By: Wells Dusenbury
Every Friday night in the fall, you'll find Bill Motta roaming the sidelines somewhere in the Treasure Coast, coaching up his St. Edward's football team.
Then every Saturday morning, you'll find him on a flight to some city across the country, sometimes even across the globe, to watch his son play football.
That's right. Bill Motta hasn't missed a single Notre Dame game since his son Zeke, a Vero Beach alum, first suited up for the Fighting Irish in 2009.
50 games. 50 flights. If Notre Dame is playing, you can guarantee Bill Motta is there in the crowd cheering on his son.
"It means so much to me for him to be there," says the Fighting Irish safety. "It's unbelievable. Just a blessing to have a father like that who supports me the way that he does."
The elder Motta has had the opportunity to personally witness his son, a 6'2'' 215 pound wrecking ball at free safety, transform into one of the nation's best defensive backs. Zeke has played in every game during his Notre Dame career and, this year, was named a semifinalist for the Jim Thorpe Award, handed out to the country's top defensive back.
"I love football and I love my son," says Bill, who served as Zeke's defensive coordinator at Vero Beach High School. "There's nothing I'd rather being doing than watching my son play football."
"It's a great combination."
Making every game would be difficult enough in its own right, even for someone with a Friday head start, but Motta does the trip every week in the fall, and to use a sports cliche, does it on short rest.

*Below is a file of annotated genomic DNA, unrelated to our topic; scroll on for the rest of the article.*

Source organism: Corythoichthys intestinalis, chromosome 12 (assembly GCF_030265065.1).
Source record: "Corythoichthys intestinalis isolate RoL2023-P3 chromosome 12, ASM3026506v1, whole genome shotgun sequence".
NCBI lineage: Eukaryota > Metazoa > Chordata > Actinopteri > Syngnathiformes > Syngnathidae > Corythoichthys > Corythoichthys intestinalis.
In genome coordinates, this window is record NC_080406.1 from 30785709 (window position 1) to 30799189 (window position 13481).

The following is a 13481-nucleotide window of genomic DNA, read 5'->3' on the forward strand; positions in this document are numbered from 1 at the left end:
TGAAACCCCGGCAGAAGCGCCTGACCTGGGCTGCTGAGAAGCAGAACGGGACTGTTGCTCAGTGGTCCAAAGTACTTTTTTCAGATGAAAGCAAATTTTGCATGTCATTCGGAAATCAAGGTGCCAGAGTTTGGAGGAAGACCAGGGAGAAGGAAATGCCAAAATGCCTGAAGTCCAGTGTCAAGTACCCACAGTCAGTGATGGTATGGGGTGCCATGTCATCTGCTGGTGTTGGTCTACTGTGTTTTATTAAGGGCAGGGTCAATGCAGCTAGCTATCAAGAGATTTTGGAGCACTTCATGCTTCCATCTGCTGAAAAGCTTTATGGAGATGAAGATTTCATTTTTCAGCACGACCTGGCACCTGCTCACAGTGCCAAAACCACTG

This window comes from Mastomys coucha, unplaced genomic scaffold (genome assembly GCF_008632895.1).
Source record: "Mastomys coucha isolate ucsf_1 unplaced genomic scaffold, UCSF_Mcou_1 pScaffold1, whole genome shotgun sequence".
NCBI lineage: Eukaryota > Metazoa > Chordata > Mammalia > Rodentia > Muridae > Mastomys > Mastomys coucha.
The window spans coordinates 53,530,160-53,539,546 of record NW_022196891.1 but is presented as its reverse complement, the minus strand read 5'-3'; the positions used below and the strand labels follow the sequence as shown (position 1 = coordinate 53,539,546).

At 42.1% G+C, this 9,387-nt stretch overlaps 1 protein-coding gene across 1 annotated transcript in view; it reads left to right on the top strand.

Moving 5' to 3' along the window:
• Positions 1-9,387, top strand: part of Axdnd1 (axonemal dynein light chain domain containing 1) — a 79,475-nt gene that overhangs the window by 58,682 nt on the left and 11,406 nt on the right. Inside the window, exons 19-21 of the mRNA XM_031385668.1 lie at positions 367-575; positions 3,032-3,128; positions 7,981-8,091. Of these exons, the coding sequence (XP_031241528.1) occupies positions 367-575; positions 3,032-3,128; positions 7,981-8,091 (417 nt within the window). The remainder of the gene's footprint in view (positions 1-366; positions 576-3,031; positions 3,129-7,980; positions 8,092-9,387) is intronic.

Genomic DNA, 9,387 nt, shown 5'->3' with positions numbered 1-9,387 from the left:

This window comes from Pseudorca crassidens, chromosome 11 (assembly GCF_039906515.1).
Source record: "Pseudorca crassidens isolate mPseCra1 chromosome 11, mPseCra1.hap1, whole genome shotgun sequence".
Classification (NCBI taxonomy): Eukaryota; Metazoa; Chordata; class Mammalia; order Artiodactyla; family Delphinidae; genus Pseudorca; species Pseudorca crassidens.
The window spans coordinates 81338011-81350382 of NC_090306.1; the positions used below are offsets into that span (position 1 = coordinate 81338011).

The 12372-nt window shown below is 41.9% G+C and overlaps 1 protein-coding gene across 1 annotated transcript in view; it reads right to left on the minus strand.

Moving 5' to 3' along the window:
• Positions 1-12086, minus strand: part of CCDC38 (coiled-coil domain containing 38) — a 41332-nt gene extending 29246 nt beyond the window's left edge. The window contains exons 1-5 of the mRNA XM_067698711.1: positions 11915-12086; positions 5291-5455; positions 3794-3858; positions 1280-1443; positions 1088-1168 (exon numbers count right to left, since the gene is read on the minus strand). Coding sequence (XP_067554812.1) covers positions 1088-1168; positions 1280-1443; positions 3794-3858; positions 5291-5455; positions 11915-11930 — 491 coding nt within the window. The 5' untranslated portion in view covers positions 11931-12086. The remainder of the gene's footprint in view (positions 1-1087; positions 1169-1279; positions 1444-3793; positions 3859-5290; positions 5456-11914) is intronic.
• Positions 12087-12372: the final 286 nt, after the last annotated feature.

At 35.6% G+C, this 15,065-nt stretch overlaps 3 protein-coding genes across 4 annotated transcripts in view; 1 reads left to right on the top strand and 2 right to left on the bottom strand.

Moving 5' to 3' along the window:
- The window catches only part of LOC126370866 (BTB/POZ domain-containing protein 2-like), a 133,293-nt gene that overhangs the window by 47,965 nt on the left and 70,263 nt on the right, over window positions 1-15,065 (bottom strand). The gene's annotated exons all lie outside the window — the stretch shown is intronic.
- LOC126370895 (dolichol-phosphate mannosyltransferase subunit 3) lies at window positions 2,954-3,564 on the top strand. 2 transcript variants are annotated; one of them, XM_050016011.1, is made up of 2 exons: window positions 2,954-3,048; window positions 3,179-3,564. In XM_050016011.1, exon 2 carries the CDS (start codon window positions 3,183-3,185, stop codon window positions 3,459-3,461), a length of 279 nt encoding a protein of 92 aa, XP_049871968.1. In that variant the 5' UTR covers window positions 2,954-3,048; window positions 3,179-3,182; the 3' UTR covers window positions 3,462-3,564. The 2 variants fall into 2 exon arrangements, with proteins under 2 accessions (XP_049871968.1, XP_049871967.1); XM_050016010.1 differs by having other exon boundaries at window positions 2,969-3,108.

With his Pirates' squad playing under the Friday night lights every week, Motta has to make the quick turnaround on Saturday mornings from Vero Beach to South Bend, Indiana or wherever the Fighting Irish happen to be playing on the road.
"It took a lot of people and a lot of blessings," Bill points out, citing his family and assistant coaches' support in making his journeys a reality.
Motta's treks are no short distance either. The flight from Vero Beach to South Bend is roughly two hours.
And that's just for home games.
Since the Irish have no conference affiliation, their road travel schedule easily wracks up the frequent flyer miles. This year alone, Notre Dame has played games in Oklahoma, California, and even all the way across the pond in Dublin, Ireland, where the Irish made the seven-hour flight to take on Navy in a neutral-site game.
It seems only fitting that Zeke's last career game will be the easiest to attend. Notre Dame will square off against Alabama in the BCS National Championship game down in Miami Gardens, just a two-and-a-half hour drive from Vero Beach.
Needless to say, Bill is thrilled at the idea of watching his son suit up one final time in an Irish uniform in the most anticipated game of the year.
"That he can end his career where he was born in Miami and he can end his career in the biggest stage is a blessing," says Bill of his son.
"He's become the man every father would want to have in all areas."
For Zeke, it's a comforting moment, knowing that any time he looks into the crowd, his dad will be there rooting him on.
"He certainly is a proud father and I'm proud to say that he is my dad," beams Zeke.
While the Notre Dame senior's college career will end Monday night at Sun-Life Stadium, his playing days aren't necessarily over. Motta is expected to be selected in April's NFL Draft and could once again find himself strapping up the pads every weekend.
If Zeke makes it to the NFL, will Bill continue his tradition of checking out his son in action?
"I hope he's playing on Sundays and I hope to get to as many games as I can."
Bill adds with a laugh, "I better have a higher paying job."
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